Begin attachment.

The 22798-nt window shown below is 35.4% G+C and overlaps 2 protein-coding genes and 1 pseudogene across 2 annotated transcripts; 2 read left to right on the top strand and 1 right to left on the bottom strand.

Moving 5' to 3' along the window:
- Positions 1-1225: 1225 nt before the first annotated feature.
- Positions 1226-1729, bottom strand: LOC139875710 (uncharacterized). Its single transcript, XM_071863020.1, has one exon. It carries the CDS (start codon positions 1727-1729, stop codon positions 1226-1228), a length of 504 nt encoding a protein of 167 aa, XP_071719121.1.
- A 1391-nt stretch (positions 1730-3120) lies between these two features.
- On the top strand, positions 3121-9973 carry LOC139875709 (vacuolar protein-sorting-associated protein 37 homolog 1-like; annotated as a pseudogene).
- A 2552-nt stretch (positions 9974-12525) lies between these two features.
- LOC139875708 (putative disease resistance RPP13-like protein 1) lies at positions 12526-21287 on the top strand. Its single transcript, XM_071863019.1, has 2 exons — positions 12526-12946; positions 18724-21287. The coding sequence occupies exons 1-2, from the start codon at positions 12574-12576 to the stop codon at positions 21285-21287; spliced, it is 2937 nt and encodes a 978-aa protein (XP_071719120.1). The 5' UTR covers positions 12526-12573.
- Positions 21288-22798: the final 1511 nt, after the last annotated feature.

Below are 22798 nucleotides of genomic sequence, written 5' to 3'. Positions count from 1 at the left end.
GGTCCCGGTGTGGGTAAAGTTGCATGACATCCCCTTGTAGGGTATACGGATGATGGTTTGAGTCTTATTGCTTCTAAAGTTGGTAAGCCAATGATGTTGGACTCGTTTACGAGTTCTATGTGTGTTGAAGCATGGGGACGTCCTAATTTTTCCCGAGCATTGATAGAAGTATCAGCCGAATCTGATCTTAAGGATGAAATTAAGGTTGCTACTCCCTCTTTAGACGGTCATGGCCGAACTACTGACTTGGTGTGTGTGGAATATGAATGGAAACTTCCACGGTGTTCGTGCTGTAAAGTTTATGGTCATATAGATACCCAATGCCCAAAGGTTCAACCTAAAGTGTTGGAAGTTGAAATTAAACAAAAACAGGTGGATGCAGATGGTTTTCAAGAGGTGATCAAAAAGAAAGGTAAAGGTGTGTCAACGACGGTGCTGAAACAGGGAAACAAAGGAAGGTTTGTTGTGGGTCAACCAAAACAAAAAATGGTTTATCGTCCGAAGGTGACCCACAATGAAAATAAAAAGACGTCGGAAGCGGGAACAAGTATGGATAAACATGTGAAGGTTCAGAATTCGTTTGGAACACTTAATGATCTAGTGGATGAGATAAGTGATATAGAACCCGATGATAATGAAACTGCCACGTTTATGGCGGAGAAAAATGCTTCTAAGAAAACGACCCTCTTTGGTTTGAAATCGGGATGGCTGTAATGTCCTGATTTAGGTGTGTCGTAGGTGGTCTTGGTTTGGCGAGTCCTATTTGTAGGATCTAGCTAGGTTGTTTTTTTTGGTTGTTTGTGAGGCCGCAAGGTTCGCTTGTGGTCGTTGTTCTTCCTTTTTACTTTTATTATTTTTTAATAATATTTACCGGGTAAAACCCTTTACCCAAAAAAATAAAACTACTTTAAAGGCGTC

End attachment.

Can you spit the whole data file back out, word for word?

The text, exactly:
The 22798-nt window shown below is 35.4% G+C and overlaps 2 protein-coding genes and 1 pseudogene across 2 annotated transcripts; 2 read left to right on the top strand and 1 right to left on the bottom strand.

Moving 5' to 3' along the window:
- Positions 1-1225: 1225 nt before the first annotated feature.
- Positions 1226-1729, bottom strand: LOC139875710 (uncharacterized). Its single transcript, XM_071863020.1, has one exon. It carries the CDS (start codon positions 1727-1729, stop codon positions 1226-1228), a length of 504 nt encoding a protein of 167 aa, XP_071719121.1.
- A 1391-nt stretch (positions 1730-3120) lies between these two features.
- On the top strand, positions 3121-9973 carry LOC139875709 (vacuolar protein-sorting-associated protein 37 homolog 1-like; annotated as a pseudogene).
- A 2552-nt stretch (positions 9974-12525) lies between these two features.
- LOC139875708 (putative disease resistance RPP13-like protein 1) lies at positions 12526-21287 on the top strand. Its single transcript, XM_071863019.1, has 2 exons — positions 12526-12946; positions 18724-21287. The coding sequence occupies exons 1-2, from the start codon at positions 12574-12576 to the stop codon at positions 21285-21287; spliced, it is 2937 nt and encodes a 978-aa protein (XP_071719120.1). The 5' UTR covers positions 12526-12573.
- Positions 21288-22798: the final 1511 nt, after the last annotated feature.

Below are 22798 nucleotides of genomic sequence, written 5' to 3'. Positions count from 1 at the left end.
GGTCCCGGTGTGGGTAAAGTTGCATGACATCCCCTTGTAGGGTATACGGATGATGGTTTGAGTCTTATTGCTTCTAAAGTTGGTAAGCCAATGATGTTGGACTCGTTTACGAGTTCTATGTGTGTTGAAGCATGGGGACGTCCTAATTTTTCCCGAGCATTGATAGAAGTATCAGCCGAATCTGATCTTAAGGATGAAATTAAGGTTGCTACTCCCTCTTTAGACGGTCATGGCCGAACTACTGACTTGGTGTGTGTGGAATATGAATGGAAACTTCCACGGTGTTCGTGCTGTAAAGTTTATGGTCATATAGATACCCAATGCCCAAAGGTTCAACCTAAAGTGTTGGAAGTTGAAATTAAACAAAAACAGGTGGATGCAGATGGTTTTCAAGAGGTGATCAAAAAGAAAGGTAAAGGTGTGTCAACGACGGTGCTGAAACAGGGAAACAAAGGAAGGTTTGTTGTGGGTCAACCAAAACAAAAAATGGTTTATCGTCCGAAGGTGACCCACAATGAAAATAAAAAGACGTCGGAAGCGGGAACAAGTATGGATAAACATGTGAAGGTTCAGAATTCGTTTGGAACACTTAATGATCTAGTGGATGAGATAAGTGATATAGAACCCGATGATAATGAAACTGCCACGTTTATGGCGGAGAAAAATGCTTCTAAGAAAACGACCCTCTTTGGTTTGAAATCGGGATGGCTGTAATGTCCTGATTTAGGTGTGTCGTAGGTGGTCTTGGTTTGGCGAGTCCTATTTGTAGGATCTAGCTAGGTTGTTTTTTTTGGTTGTTTGTGAGGCCGCAAGGTTCGCTTGTGGTCGTTGTTCTTCCTTTTTACTTTTATTATTTTTTAATAATATTTACCGGGTAAAACCCTTTACCCAAAAAAATAAAACTACTTTAAAGGCGTC